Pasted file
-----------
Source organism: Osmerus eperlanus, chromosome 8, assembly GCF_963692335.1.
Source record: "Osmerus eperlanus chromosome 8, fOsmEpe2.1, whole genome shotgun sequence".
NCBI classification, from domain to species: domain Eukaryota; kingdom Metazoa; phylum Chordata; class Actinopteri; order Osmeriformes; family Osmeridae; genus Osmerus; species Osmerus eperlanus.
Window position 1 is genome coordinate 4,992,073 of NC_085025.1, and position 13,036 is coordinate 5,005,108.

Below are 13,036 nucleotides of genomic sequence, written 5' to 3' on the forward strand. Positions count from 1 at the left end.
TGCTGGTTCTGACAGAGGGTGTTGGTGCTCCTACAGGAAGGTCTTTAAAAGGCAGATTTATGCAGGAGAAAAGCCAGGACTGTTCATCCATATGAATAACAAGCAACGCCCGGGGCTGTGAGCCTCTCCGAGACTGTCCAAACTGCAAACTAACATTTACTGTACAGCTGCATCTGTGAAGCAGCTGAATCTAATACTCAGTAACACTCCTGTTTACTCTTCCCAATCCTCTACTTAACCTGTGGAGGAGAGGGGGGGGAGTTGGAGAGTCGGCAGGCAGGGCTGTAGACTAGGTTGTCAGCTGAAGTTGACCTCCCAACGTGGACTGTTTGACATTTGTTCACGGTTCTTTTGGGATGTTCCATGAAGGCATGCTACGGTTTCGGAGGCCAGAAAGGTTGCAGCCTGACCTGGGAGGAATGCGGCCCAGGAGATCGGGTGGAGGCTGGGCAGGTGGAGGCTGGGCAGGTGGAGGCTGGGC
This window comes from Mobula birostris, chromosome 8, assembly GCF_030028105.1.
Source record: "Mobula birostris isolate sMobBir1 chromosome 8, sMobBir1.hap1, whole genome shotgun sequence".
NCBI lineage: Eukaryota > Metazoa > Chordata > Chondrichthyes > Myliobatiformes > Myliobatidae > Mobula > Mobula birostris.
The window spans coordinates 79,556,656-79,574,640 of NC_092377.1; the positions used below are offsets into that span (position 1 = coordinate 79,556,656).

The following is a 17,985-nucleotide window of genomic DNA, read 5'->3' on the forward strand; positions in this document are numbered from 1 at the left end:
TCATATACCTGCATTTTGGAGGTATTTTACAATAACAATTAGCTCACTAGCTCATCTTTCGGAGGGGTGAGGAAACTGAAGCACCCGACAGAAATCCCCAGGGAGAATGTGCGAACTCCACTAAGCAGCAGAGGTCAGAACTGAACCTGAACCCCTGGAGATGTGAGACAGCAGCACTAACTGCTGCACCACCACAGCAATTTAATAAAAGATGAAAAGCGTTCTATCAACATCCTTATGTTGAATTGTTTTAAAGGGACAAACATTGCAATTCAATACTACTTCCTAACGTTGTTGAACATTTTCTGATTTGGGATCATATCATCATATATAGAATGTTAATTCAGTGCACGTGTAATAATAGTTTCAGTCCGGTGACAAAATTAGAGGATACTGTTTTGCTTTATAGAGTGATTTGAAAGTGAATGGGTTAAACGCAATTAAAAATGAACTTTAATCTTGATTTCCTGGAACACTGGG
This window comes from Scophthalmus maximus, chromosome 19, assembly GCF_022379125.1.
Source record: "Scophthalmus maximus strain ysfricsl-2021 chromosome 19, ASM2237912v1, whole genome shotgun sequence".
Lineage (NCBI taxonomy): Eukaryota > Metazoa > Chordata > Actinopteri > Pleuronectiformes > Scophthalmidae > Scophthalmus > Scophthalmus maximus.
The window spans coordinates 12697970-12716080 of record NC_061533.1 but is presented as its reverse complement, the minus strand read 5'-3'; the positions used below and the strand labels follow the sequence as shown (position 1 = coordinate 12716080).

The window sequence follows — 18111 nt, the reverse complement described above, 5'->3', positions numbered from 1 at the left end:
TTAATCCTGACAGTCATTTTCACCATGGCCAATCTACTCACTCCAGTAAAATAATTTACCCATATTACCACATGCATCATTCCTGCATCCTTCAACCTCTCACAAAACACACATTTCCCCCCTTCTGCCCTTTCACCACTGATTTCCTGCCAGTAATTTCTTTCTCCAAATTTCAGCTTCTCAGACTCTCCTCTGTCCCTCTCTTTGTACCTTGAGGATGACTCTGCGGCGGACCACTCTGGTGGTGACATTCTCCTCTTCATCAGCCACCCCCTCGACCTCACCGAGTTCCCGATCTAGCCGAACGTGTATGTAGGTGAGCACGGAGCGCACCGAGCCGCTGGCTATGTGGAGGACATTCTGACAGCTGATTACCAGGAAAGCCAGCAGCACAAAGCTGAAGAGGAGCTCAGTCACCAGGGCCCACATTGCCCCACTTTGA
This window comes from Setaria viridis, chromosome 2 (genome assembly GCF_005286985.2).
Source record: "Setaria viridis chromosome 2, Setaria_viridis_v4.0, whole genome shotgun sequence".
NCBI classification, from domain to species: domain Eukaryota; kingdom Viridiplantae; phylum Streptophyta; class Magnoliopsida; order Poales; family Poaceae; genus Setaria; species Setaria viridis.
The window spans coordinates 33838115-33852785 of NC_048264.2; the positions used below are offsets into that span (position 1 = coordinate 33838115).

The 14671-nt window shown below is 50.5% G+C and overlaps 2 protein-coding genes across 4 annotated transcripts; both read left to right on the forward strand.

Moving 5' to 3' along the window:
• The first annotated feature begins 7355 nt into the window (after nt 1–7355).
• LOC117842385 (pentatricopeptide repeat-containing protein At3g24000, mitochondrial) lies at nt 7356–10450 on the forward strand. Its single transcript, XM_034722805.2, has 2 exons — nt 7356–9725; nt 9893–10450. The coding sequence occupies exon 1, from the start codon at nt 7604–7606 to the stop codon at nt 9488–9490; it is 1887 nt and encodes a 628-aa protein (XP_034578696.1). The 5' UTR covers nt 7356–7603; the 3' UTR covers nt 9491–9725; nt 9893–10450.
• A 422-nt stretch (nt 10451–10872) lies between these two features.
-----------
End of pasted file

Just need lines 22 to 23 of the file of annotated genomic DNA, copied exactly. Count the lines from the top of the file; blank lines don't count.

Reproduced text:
The window spans coordinates 33838115-33852785 of NC_048264.2; the positions used below are offsets into that span (position 1 = coordinate 33838115).

The 14671-nt window shown below is 50.5% G+C and overlaps 2 protein-coding genes across 4 annotated transcripts; both read left to right on the forward strand.